Unique Elevators and Hoists

Scaling the Heights Towers, Milestone Buildings / Plumbing Depths / Support for Other Transportation / Aiding the Less-Than-Able / Mini-Lifting / The March of Modernization

Plumbing Depths

As the elevator industry strove, over the centuries, to build and to service ever-higher structures, a corresponding goal was to make it possible to move materials and individuals between the surface and ever-deeper levels. The "Genesis of Lifting" Wing bore out that ore might have been more important than human welfare in the Copper, Bronze and Iron Ages. The watershed invention of, and improvements upon, the steam engine was by entrepreneurs attempting to make lower levels of mining more productive -- not moving goods or individuals above the surface. Inventors focused upon underground transportation also perfected the car safety, traction sheave and wire rope. Previous Galleries presented information concerning the growth of commerce within and between cities. As urban centers became more congested, and ground more expensive, commercial establishments were compelled to create more space for storage and equipment. Very often it was more economical, secure and efficient to dig out a basement than to add a story. And a cellar was closer to such city utilities as existed. Supplies could more easily be unloaded directly into basements than upper stories. This was the level that held fuel and furnace, residue ashes, cooled barrels of beer and the simple lifts that moved materials -- some better left unseen by customers -- from cellar to surface. Centuries later, the single cellar would give way to two or more sub-basements, service levels for high-rise buildings. The most efficient of these lower levels received freight via heavy-duty truck elevators in a move to reduce off-street unloading. Plans to build the London "Underground" brought the realization that trains would discharge passengers in numbers previously not experienced -- one after another. Subway rail transportation had become efficient in moving masses of people; how could they be brought to the surface as fast? The elevator industry's moving stairway was the answer. As it was improved, the escalator became accepted as the sister piece of equipment to the underground railway.


    The depths were first plumbed in the mining activities of early man. Copper may have been available on the surface, but as other metals became important in the creation of tools and weapons, men were compelled to go deeper and deeper to find the ores so necessary for their new ways of life. Ingenious pre-engineers thought far more about lifting under the ground than above it. The steam engine was invented and improved as a means of pumping out the lowest mine levels and later to move the ore out and the miners up and down. As human safety became a factor, the broken rope safety, stronger hoist rope and the traction sheave were accompaniments to the drive engine at the mine site. The combination was to find even more value when it was found expedient to move men and materials far shorter distances above ground. The hoist ropes, safeties and traction drives lifting passengers in the modern times were given birth below the ground!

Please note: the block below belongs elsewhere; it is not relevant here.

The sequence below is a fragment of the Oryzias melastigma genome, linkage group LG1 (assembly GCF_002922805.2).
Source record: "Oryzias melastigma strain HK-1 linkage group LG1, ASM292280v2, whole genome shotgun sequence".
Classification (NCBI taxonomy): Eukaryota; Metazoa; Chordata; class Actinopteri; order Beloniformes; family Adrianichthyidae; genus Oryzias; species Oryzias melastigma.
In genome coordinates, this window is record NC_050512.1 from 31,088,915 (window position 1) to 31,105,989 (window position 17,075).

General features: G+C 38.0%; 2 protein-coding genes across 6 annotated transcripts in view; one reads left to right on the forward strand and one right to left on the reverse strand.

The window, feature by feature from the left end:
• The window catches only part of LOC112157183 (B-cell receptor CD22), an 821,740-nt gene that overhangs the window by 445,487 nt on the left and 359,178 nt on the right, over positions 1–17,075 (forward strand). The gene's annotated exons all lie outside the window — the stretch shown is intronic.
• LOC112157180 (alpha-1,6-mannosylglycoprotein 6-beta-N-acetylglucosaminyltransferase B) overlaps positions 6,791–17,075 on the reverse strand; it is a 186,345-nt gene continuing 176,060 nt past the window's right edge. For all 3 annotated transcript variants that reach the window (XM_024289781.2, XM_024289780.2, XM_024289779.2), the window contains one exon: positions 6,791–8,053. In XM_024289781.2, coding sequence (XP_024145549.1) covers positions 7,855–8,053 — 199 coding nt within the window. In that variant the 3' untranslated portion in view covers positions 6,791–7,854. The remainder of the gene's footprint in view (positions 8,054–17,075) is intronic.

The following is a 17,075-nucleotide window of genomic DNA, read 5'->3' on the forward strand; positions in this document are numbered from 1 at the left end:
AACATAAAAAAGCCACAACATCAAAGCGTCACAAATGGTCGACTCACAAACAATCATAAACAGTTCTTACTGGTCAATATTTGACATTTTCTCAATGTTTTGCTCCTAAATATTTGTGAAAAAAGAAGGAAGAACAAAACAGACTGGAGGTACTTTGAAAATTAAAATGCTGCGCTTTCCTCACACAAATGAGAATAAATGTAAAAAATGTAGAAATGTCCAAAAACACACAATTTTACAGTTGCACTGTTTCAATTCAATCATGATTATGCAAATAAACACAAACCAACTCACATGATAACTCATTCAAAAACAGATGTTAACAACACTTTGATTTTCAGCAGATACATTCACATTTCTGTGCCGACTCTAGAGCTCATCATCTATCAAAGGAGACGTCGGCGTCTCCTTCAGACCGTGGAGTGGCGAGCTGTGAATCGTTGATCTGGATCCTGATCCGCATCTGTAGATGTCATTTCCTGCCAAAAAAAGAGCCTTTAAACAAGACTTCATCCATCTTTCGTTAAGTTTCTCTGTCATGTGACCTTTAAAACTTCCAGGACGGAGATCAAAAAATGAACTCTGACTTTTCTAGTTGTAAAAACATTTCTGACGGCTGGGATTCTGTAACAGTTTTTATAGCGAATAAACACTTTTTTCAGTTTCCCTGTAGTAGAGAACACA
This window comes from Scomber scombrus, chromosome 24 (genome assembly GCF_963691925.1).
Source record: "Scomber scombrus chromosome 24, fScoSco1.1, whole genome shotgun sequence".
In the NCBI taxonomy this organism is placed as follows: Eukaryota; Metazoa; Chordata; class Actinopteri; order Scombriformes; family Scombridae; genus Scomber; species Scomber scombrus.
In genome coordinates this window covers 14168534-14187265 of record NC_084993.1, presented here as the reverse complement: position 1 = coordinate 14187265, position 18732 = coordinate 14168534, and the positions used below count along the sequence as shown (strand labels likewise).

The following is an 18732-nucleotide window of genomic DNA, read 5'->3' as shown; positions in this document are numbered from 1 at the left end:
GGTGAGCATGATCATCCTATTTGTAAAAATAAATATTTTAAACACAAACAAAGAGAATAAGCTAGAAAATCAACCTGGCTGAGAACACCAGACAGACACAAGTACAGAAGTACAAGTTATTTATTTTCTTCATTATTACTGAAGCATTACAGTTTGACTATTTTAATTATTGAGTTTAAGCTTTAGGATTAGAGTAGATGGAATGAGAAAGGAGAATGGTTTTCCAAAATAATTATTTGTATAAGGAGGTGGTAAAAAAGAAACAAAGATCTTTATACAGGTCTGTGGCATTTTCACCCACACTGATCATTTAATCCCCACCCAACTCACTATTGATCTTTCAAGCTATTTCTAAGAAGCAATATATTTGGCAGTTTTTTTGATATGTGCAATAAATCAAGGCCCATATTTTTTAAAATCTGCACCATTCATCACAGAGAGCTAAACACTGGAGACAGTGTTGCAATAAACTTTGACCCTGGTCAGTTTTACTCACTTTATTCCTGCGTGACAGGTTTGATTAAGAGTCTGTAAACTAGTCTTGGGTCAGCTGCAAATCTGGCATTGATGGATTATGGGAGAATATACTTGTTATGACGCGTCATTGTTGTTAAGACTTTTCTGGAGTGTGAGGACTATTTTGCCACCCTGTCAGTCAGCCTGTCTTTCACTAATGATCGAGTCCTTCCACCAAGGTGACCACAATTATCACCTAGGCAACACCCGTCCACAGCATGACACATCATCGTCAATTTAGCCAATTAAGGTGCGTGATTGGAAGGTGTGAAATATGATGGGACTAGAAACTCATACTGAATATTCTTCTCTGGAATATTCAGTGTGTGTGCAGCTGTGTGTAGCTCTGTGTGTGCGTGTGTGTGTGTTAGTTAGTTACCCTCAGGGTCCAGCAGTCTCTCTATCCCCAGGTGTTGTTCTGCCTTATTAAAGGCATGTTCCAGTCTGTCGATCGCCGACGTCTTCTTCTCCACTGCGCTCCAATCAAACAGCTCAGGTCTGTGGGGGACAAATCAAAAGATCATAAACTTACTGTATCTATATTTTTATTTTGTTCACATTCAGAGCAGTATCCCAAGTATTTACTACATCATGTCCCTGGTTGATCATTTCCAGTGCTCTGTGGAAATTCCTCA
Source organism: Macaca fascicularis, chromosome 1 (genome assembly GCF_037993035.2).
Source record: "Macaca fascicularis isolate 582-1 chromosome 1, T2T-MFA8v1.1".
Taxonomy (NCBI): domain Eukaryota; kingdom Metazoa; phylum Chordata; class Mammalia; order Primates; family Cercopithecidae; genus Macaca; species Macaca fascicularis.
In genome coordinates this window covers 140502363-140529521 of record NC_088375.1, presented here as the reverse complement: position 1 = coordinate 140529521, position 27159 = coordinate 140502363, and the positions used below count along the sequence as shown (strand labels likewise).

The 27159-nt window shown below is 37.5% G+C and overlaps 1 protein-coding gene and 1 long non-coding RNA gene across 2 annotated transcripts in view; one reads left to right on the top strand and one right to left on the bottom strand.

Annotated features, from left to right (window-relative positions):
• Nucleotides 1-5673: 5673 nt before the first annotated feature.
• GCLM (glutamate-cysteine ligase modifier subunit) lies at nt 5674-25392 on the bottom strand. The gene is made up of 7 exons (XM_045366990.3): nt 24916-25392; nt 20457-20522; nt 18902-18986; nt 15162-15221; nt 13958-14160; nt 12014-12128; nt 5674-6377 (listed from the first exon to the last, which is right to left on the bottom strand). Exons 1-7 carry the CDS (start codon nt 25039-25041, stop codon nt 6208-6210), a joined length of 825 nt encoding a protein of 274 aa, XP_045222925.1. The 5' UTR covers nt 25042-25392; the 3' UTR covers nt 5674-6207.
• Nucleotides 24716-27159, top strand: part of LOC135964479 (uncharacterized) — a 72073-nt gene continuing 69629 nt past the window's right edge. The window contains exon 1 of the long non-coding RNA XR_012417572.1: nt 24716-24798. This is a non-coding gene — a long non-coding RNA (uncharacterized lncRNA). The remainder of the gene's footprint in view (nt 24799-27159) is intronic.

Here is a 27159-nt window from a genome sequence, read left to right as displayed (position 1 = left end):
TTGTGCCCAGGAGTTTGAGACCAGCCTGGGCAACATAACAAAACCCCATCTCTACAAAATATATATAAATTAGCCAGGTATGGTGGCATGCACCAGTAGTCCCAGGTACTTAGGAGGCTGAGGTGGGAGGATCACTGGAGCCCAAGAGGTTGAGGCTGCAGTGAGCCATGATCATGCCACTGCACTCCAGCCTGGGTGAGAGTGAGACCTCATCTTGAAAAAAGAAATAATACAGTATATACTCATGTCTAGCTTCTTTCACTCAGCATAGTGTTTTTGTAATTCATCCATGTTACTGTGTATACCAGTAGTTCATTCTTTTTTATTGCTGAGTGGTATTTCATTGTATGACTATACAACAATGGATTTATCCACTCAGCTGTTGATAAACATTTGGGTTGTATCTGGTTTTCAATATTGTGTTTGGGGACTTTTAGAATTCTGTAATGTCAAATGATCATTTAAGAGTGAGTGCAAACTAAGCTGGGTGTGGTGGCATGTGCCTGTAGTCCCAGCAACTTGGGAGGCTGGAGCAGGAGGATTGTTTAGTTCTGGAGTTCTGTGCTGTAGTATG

Why the proliferation of short-travel lifts in early commercial history? It was probably more economical to dig out a basement than erect an upper floor. Then, too, the basement became the machine room for the building. It houses the furnace and the coal as well as the residue ashes. If the building was multistory and required a stem of hydraulic elevator, it was still handy to have a lift between the cellar and the sidewalk. Manufacturer catalogs indicate that sidewalk elevators were big business in the early days of elevatoring. A basement kept unsightly necessities out of the customers' sight and a firm foundation for such machinery as the building required. It was a cool place to store kegs of beer and other perishables in times that knew little of refrigeration. No substitute existed for the sidewalk lift that took merchandise or bulk materials directly to their storerooms. When the floor of the sidewalk lift could be raised to the level of the truck bed, that was the "frosting on the cake"!


    "Necessity is the mother of invention" was never more aptly applied than to the emergence of the moving stairway. The continuous conveyance of passengers by the elevator industry awaited the development of the underground railway that emptied hordes of passengers with the arrival of every train. The platforms had to be cleared for the next train's arrival. People poured into (and out of) the cores of the largest cities. They had to be quickly taken to the surface or, in the instance of the elevating railways, down to the street level. A number of entrepreneurs became engaged in a race to arrive at an obvious solution -- the continuous short-range conveyance of people. As in the elevator's exodus from the mines, once the initial problem was solved, the escalator sought other fields to conquer. The newly conceived and increasing popular innercity department stores were the next proving ground. If the merchandizing mart had a "bargain basement," the continuous conveyor found itself, once more of importance underground, moving passengers and their luggage longer distances, horizontally -- often beneath the wheels of aircraft, landing or taking off!